A View from Emerging Technology from the arXiv
Self-Induced Panic And The Financial Crisis
Panicky behaviour can trigger stock market collapses. Now researchers say there could be a way of spotting it in advance
One idea in the world of finance is that the volatility of a market is a good measure of the risks it represents. So it’s easy to imagine that volatility should also be a good predictor of financial crises, when the biggest corrections occur.
That’s not the case, say Dion Harman at the New England Complex Systems Institute in Cambridge, MA, and a few buddies. They say that while volatility increases at the beginning of a crisis, it is unreliable as a leading indicator of trouble ahead.
Instead, they’ve found a better predictor of trouble–the presence of sheer, unadulterated panic.
That may sound like a truism but Harman and co say that the tell-tale signs of incipient panic are present well before crises become evident in other ways. And they say they have the evidence to prove it.
First, what is panic? In sociology, panic is defined as the collective flight from a real or imagined threat. So an important element is the way in which individuals copy each other. The critical transition that occurs during a panic is the change from behaviour that is stimulated from outside the group to behaviour that is triggered from within via large scale mimicry.
So one way of measuring the nervousness that precedes panic is to see how closely individuals are copying each other, say Harman and pals. To this end, they measured the fraction of stocks traded on the NYSE or Nasdaq that move in the same direction on particular day.
If these movements are the result of unrelated external stimuli then roughly the same number should move up as down. And sure enough the data from the year 2000 shows exactly this. At any given time in 2000, about half the stocks moved up and the other half moved down.
But throughout the naughties, this fraction changed substantially, say Harman and co. And in 2008, copying behaviour was so ubiquitous that the likelihood of any fraction of the market moving in the same direction was more or less the same. So it was just as likely that 80 per cent of the market would move up on a given day, as it was that 80 per cent would move down or that the split would be 50:50.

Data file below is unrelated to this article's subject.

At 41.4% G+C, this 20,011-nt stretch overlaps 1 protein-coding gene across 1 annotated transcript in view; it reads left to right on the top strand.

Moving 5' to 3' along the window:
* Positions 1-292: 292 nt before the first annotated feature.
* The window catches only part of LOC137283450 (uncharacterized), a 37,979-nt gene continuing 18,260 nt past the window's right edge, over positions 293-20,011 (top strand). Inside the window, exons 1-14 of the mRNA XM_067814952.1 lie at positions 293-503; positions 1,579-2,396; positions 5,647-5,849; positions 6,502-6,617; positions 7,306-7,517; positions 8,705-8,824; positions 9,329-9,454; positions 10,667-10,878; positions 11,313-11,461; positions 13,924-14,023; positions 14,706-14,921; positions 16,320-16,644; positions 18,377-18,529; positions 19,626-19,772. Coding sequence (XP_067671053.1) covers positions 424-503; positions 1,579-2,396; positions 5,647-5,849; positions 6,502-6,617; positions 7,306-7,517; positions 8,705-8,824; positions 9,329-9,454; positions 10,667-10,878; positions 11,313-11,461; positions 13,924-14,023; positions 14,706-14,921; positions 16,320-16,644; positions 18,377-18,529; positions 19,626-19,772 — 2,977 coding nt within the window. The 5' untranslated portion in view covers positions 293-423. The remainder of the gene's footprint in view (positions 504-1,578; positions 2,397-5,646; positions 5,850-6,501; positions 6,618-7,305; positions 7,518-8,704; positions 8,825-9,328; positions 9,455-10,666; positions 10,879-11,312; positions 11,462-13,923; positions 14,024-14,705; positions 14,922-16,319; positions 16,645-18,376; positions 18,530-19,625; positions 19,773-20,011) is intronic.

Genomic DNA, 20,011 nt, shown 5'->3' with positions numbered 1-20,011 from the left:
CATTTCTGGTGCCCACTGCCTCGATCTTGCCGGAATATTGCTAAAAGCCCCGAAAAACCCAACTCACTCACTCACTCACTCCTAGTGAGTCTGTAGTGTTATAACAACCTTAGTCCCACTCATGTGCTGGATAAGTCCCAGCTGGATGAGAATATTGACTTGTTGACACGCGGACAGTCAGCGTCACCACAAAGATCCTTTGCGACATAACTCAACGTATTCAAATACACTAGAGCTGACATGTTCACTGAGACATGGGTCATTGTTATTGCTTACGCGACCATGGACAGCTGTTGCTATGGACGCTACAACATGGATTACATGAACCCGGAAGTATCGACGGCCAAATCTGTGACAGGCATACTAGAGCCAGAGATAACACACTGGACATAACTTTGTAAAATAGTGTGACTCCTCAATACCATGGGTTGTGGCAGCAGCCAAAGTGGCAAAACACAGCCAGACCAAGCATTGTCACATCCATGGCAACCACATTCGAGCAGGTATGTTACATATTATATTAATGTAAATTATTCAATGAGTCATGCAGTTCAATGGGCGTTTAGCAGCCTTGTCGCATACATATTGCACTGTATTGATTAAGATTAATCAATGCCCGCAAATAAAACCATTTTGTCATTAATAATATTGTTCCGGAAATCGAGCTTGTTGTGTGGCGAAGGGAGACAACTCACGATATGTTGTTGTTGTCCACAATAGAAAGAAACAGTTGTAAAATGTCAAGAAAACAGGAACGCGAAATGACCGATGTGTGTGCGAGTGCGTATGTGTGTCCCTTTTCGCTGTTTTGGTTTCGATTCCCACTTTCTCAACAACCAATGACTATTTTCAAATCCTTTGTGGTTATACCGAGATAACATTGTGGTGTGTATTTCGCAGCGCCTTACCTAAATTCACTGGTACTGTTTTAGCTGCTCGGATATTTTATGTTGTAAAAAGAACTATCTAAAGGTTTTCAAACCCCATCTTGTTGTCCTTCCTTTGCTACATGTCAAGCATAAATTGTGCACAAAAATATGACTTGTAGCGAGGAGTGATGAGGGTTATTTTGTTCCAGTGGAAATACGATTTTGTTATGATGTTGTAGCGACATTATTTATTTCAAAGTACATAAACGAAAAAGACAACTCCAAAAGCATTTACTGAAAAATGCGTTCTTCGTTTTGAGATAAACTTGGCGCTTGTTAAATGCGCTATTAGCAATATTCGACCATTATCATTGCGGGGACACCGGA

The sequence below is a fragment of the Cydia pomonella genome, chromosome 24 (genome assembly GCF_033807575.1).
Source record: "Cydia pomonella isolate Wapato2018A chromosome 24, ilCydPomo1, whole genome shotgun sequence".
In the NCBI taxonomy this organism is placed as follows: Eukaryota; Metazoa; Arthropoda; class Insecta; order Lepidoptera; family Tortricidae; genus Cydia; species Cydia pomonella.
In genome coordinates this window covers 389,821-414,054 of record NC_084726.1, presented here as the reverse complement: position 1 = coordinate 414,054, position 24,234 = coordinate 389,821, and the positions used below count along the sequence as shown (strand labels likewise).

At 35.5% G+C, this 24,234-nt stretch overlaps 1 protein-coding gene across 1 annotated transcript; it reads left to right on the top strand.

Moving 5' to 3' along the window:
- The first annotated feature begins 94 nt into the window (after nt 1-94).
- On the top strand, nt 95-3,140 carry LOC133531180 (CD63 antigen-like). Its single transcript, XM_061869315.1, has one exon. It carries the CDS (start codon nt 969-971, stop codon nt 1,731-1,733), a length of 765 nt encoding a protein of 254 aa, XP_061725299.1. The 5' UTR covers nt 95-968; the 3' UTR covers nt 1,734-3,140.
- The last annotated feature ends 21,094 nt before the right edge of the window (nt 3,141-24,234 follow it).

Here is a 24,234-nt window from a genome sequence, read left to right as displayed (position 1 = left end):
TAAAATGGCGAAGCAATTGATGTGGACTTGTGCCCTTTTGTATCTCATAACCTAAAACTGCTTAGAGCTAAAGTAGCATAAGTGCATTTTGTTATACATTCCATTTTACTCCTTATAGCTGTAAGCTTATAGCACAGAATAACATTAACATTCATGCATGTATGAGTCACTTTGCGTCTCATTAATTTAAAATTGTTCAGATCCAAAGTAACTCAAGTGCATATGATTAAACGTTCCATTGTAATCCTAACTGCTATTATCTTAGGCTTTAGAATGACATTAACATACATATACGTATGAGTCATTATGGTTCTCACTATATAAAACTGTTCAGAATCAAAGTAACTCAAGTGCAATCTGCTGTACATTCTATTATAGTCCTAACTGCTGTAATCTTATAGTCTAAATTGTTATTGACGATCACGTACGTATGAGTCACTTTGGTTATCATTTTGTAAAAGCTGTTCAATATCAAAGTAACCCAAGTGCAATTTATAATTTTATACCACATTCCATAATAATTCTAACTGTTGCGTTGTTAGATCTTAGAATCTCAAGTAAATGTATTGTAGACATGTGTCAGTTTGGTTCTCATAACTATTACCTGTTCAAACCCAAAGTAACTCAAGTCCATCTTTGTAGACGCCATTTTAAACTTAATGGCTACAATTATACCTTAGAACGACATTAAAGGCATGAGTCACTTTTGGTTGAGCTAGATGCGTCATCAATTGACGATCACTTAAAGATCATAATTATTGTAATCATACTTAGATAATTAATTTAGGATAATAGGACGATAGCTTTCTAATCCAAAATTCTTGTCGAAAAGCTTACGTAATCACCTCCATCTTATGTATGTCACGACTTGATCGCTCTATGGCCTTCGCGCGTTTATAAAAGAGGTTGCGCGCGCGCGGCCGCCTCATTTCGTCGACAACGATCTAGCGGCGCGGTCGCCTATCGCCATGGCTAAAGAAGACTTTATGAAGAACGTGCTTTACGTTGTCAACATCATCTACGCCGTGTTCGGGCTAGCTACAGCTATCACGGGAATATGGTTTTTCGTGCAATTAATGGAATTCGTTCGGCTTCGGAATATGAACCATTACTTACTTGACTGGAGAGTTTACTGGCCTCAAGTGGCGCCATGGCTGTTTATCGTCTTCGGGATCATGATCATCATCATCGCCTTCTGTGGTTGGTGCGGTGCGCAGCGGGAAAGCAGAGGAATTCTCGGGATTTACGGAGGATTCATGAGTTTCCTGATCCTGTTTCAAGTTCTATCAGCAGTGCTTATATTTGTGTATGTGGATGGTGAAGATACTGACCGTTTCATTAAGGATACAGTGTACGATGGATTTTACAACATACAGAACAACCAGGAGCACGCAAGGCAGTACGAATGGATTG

Harman and co say this “co-movement” is indicative of a nervous market that is ripe for panic. “The signature we found, the existence of a large probability of co-movement of stocks on any given day, is a measure of systemic risk and vulnerability to self-induced panic,” they say.
And in fact exactly this self -induced panic kicked in when the current financial crisis began in late 2008.
What’s interesting about the approach is that Harman and co say that a similar nervousness can be seen before other big drops in historical stock market data. In fact, when they put their method to work on historial data from the Dow Jones Index, they say their panic-spotting method identifies four year-long periods in which occur 8 of the biggest percentage points drops in the last 26 years.
But it’s all very well spotting the precursors to crises in hindsight. There’s no shortage of people who say they can do that.
The litmus test is whether you can spot them in advance. The list of those able to do that is significantly shorter and arguably an empty set.
For Harman and co to change this they’ll need to take the brave step of making some testable predictions. We’ll be watching.
Ref: arxiv.org/abs/1102.2620: Predicting Economic Market Crises Using Measures Of Collective Panic
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